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Billings Co. planning and zoning axes proposed housing facility

Press File Photo Citizens of Fryburg don’t want to see the old Fryburg Elementary School, which closed in 2000 and is shown on July 15, become an extended-stay hotel. They showed that by signing a petition that led the Billings County planning zoning board to deny a building application on Thursday.

MEDORA -- The population of tiny Fryburg would've exploded with a housing development proposal that was axed Thursday.

Developers proposed putting a $12.8 million, 318-room extended-stay hotel at the site of the old Fryburg schoolhouse on Main Street. The Billings County zoning board denied the building application at its meeting.

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Developers can still go to the full Billings County Commission on Sept. 2 with their plan, and commissioners could override the zoning board's ruling. One of the three commissioners, Joe Kessel, is also on the zoning board, which unanimously denied the application.

"I think they thought it was too big for that area, from listening to what everybody thought," said Connie Kasian, vice president of the zoning board. "And the people in Fryburg were very much against it."

Zoning board member Karen Putnam said residents turned in a petition against the project with 19 signatures -- which she said included every resident of Fryburg except one person that wasn't available.

"It's pretty much a man camp, they did say of course that the public was allowed to stay there, which I don't foresee, and they would rent out mostly to the big oil companies," Putnam said. "... You can't bring that many men into town and nothing for them to do."

Fryburg resident Robert Lillibridge pointed out there isn't much in Fryburg besides its seven or so families -- no post office, no store, no recreation.

And that's the way he likes it.

"Well it's ridiculous," he said. "Here we have a little town of a dozen people or so and it's off the highway, it's kind of out-of-the-way, we have no store, we have no post office, we have no anything here. There's no business here except for an Oil Patch welding shop, and can you imagine putting up a 300-and-some-unit hotel in a place like that?"

Margie Lindbo, who has lived with her husband in Fryburg since 1967, said it takes Billings County Sheriff's deputies a half-hour to get to Fryburg if there was ever a problem, and the town has no police force of its own.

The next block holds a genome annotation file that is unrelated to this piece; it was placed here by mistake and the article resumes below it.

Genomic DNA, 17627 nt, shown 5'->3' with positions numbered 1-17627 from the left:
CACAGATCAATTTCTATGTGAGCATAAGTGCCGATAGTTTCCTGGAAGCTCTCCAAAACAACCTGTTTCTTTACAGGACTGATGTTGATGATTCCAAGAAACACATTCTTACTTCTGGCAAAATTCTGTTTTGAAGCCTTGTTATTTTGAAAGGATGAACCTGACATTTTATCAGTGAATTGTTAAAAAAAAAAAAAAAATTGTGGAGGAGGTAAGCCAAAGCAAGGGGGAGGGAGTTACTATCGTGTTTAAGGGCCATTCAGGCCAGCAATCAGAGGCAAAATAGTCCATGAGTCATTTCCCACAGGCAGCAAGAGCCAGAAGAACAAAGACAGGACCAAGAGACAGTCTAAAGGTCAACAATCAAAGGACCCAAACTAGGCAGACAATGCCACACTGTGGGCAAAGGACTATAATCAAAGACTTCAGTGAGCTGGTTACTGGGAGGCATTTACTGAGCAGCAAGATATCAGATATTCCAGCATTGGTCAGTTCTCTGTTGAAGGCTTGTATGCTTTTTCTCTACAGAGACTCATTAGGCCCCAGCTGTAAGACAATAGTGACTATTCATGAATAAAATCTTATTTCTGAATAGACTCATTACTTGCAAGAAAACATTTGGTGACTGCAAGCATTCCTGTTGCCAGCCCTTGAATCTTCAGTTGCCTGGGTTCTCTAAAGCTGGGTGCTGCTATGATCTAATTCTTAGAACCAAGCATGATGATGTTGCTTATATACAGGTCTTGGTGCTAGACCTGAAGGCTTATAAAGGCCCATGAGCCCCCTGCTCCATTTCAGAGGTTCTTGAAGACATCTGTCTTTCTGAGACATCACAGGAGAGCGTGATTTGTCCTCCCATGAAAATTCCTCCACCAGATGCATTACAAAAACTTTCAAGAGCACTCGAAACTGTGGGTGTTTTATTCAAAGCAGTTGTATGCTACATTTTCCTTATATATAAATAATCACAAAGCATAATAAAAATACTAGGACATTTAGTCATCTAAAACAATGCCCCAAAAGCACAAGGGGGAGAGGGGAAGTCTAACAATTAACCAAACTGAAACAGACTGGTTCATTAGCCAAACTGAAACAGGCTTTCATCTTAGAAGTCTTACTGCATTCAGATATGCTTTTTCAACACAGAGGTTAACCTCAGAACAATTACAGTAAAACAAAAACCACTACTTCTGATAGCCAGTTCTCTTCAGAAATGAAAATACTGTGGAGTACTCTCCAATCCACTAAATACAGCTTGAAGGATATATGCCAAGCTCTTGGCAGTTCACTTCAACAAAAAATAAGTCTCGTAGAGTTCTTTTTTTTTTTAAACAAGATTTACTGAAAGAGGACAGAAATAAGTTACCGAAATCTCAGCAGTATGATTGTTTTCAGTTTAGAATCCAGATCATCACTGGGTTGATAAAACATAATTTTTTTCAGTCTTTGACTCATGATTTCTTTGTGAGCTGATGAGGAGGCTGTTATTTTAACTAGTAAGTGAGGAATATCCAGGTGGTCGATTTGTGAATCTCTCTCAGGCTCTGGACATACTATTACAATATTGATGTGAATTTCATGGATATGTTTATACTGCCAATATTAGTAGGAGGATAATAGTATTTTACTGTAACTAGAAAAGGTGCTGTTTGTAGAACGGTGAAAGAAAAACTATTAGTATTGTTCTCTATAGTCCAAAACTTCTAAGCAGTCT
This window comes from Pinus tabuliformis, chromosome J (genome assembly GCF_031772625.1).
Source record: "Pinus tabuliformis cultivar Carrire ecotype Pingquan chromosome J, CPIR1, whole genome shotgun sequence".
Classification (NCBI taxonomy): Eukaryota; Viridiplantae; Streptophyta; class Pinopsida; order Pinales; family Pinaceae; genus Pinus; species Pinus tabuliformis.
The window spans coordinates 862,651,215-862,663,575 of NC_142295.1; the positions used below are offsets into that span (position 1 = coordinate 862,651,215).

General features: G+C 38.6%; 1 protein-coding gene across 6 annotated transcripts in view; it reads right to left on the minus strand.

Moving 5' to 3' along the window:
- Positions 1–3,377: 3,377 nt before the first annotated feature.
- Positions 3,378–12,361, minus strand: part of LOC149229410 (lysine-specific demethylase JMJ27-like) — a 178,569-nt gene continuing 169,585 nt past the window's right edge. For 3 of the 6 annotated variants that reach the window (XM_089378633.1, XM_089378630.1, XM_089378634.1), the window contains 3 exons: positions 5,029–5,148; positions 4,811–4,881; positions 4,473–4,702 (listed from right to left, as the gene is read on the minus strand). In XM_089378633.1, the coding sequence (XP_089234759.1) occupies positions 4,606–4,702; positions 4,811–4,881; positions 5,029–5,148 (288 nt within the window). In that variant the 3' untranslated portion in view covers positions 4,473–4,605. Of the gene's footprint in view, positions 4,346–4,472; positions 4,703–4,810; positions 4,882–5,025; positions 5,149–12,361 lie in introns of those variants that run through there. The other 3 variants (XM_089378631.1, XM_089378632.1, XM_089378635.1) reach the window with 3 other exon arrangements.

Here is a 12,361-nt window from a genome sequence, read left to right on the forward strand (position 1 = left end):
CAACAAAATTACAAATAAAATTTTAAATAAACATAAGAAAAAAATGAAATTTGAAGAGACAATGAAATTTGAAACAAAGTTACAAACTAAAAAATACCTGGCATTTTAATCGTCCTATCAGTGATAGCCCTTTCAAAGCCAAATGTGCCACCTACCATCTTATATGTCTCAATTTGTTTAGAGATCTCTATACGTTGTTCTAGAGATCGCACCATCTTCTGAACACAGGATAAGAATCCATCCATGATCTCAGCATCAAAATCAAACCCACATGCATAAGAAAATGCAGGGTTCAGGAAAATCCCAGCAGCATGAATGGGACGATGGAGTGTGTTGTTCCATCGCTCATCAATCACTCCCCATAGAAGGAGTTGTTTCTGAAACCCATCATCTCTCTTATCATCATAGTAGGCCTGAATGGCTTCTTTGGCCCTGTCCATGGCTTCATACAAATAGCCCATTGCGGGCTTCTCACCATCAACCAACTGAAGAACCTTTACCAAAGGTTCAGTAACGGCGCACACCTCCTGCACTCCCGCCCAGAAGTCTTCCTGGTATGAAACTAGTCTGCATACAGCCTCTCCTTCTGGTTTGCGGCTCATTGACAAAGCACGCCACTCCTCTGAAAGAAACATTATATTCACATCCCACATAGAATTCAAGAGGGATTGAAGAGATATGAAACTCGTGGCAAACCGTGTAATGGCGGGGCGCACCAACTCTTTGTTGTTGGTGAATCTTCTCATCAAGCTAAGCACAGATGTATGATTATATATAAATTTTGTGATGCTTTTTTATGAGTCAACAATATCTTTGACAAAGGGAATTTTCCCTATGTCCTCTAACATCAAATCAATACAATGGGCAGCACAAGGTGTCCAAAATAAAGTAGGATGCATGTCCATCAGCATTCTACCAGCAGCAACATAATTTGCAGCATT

She and others also said there's enough housing in surrounding areas.

Plus, Lindbo said, who would staff it?

"We're only a town of 20 people. There'd be nobody available to work up there if we were even asked because everybody that wants a job has a job already," she said.

Morgan Lodge developer Richard Brown didn't return a call seeking comment and business partner Joe Marques wouldn't comment.

According to Morgan Chase Management's building application with the county, they're proposing an extended-stay hotel for the old schoolhouse site at 3749 Main Street. The school closed in 2000 because of lack of students.

"Morgan Lodge encompasses amenities needed by the workers and employees" in the county and surrounding communities, Brown and Marques wrote in the application.

The development would include a restaurant, a gym, meeting rooms, a basketball court and other amenities that altogether meet "the long-term working residents' needs."

"It's a business, it's to gain, it's nothing to bring into the community because there's nothing that they would've brought into the Billings County community other than some taxes on lodging," Putnam said.

Lillibridge has lived in Fryburg about six years with his wife. Before, they lived on a ranch in rural Billings County. He said Fryburg, as it is now, isn't too different.

"This is kind of a sleepy little town and we like it, we like it the way it is," he said, "and I don't know anybody, there's nobody in town that wants that (development) ... it just doesn't make sense to me."